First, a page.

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Toshiba Corporation Message Board

ericjones12398 19 posts  |  Last Activity: Jun 21, 2012 4:29 PM Member since: Apr 2, 2012
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  • Supercomputers, initially developed by Seymour Cray in the 1960s, were originally used to assist scientists with nuclear physics research. These complex systems, back then and today, are classified as ""dual-use"" by many governing bodies -- including the United States Federal government -- which means that they have both civilian and military application. Because of these dual capabilities, countries do not strive to have the title of the world's fastest supercomputer simply for bragging rights, but because it is imperative for reasons of national security.
    According to NNSA Administrator Thomas D'Agostino, ""Computing platforms like Sequoia help the United States keep its nuclear stockpile safe, secure and effective without the need for underground testing"" and ""give us increased confidence in the nation's nuclear deterrent as the weapons stockpile changes under treaty agreements.""
    Article: http://www.patexia.com/feed/ibm-s-sequoia-and-the-politics-of-dual-use-supercomputers-20120621

  • Among technology's previous generation of Next Big Things, we heard a lot of talk about the potential of NFC (Near-Field Communication). Smartphone manufacturers were excited enough to start putting NFC on over 40 production models in 2011 alone -- despite the fact that there were very few real-world applications. Google tried to jump-start NFC with an ambitious Google Wallet project, and Samsung's recently unveiled TecTiles hopes to make app-loving users excited about the possibilities.

    First, the basics. NFC is a form of RFID (Radio Frequency Identification) that operates in an extremely short range. NFC devices need to be (almost) close enough to touch, which reduces but does not eliminate external interference -- intentional, or otherwise. Unlike the similar Bluetooth specification, the NFC connection does not require pairing; any two devices can make a connection. http://www.patexia.com/feed/the-nfc-finals-google-wallet-vs-tectiles-20120615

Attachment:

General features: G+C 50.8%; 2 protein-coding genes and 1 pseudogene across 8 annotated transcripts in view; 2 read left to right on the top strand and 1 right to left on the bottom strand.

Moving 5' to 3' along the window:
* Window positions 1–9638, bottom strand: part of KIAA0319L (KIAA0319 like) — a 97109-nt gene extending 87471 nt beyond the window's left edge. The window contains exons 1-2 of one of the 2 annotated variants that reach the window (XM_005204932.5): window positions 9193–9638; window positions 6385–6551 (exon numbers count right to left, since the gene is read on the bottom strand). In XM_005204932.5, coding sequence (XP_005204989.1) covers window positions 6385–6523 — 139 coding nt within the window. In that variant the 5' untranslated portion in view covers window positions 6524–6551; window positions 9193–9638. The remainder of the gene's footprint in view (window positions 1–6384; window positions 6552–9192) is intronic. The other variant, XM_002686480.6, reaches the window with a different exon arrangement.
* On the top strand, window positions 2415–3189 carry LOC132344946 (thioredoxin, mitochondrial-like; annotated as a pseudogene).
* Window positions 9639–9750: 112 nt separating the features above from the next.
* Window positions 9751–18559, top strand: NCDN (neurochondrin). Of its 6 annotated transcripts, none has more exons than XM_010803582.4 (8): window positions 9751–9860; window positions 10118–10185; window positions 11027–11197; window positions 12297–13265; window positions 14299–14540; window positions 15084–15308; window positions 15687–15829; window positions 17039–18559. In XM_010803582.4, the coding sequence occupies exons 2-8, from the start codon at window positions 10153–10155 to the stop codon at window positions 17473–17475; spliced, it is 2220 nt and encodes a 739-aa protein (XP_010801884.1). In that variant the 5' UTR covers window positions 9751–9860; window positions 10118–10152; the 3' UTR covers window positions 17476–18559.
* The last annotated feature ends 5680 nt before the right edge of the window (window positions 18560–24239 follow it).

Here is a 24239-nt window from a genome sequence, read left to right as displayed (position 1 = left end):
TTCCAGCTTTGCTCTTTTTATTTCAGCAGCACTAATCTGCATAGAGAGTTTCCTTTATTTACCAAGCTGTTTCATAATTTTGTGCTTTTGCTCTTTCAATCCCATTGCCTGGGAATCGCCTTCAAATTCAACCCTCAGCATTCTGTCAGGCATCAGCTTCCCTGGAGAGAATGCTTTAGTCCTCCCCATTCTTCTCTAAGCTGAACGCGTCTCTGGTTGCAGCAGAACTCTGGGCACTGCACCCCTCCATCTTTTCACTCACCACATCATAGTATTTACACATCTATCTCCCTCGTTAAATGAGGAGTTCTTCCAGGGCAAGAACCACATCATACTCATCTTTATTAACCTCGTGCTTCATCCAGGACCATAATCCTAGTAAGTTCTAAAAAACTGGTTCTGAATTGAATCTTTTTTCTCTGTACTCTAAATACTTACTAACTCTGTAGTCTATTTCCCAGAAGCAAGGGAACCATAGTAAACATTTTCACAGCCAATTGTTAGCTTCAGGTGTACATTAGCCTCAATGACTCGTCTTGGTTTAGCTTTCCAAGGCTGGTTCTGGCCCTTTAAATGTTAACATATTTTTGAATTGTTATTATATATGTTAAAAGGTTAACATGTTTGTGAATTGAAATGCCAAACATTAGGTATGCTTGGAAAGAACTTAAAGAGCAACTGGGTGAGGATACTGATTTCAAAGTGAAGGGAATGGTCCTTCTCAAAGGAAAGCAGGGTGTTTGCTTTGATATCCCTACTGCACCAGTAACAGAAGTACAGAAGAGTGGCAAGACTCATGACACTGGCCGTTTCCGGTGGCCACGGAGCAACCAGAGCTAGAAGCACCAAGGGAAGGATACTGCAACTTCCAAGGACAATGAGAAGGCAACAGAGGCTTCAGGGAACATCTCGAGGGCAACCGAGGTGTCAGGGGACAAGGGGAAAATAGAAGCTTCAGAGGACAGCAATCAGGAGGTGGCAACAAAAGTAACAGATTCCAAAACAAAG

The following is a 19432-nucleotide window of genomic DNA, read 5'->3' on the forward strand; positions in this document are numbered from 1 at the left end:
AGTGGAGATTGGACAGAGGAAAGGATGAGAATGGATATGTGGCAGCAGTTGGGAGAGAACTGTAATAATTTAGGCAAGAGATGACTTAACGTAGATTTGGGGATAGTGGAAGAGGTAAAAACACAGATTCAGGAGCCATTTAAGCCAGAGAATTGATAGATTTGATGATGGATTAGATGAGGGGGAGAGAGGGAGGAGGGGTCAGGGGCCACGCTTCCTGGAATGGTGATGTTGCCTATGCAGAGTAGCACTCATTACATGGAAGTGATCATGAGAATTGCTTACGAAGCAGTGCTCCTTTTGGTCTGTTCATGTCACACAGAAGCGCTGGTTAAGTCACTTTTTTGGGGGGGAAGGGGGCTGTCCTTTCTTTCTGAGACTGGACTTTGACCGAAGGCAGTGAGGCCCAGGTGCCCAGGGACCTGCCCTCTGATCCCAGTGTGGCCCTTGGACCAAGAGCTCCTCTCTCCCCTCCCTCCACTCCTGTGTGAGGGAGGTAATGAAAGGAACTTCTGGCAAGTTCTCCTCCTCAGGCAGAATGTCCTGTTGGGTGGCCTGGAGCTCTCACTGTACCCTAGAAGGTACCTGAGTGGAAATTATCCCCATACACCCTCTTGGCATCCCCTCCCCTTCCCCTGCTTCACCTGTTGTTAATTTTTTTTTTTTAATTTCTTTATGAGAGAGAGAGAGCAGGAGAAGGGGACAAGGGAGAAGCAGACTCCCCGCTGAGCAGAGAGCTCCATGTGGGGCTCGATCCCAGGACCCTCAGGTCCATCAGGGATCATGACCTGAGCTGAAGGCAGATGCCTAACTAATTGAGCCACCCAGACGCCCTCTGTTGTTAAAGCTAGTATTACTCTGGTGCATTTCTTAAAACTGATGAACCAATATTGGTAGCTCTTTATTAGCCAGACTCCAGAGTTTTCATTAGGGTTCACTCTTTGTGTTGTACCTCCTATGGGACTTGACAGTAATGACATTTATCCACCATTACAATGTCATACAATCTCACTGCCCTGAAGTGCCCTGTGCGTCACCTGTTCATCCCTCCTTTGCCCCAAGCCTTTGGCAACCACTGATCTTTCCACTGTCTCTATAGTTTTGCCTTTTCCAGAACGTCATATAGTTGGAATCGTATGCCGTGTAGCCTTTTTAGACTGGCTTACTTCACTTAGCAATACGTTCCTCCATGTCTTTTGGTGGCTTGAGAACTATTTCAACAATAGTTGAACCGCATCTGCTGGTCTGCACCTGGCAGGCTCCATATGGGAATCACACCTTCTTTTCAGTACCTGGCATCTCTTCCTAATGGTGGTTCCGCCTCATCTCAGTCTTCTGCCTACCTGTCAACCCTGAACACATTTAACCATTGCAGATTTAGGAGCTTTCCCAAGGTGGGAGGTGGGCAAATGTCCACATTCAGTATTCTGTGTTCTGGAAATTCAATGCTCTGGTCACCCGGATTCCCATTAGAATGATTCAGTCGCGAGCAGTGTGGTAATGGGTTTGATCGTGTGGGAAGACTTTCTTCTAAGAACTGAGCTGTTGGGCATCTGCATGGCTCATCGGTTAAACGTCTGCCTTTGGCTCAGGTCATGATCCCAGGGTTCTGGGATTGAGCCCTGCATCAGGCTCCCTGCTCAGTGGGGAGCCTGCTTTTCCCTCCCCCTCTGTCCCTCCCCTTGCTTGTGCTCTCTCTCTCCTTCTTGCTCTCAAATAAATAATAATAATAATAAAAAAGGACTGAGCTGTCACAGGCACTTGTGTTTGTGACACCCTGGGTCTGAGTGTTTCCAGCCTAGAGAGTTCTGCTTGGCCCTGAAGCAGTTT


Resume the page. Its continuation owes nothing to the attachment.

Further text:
• Among technology's previous generation of Next Big Things, we heard a lot of talk about the potential of NFC (Near-Field Communication). Smartphone manufacturers were excited enough to start putting NFC on over 40 production models in 2011 alone -- despite the fact that there were very few real-world applications. Google tried to jump-start NFC with an ambitious Google Wallet project, and Samsung's recently unveiled TecTiles hopes to make app-loving users excited about the possibilities.

    First, the basics. NFC is a form of RFID (Radio Frequency Identification) that operates in an extremely short range. NFC devices need to be (almost) close enough to touch, which reduces but does not eliminate external interference -- intentional, or otherwise. Unlike the similar Bluetooth specification, the NFC connection does not require pairing; any two devices can make a connection.
    http://www.patexia.com/feed/the-nfc-finals-google-wallet-vs-tectiles-20120615

  • In the first of three press releases this morning, increasingly in-trouble Nokia revealed a "range of planned actions aimed at sharpening its strategy, improving its operating model and returning the company to profitable growth." The company emphasized focused investment on core areas of their business, particularly their line of Lumia smartphones and on providing location-based services. As much as they try to hide it, the glaring aspect of this press release remains the fact that Nokia is hemorrhaging assets in an attempt to stay afloat, exemplified by another 10,000 global job cuts -- after which Nokia will have cut nearly one-third of its pre-2010 workforce. http://www.patexia.com/feed/plot-thickens-nokia-sheds-another-10-000-jobs-20120614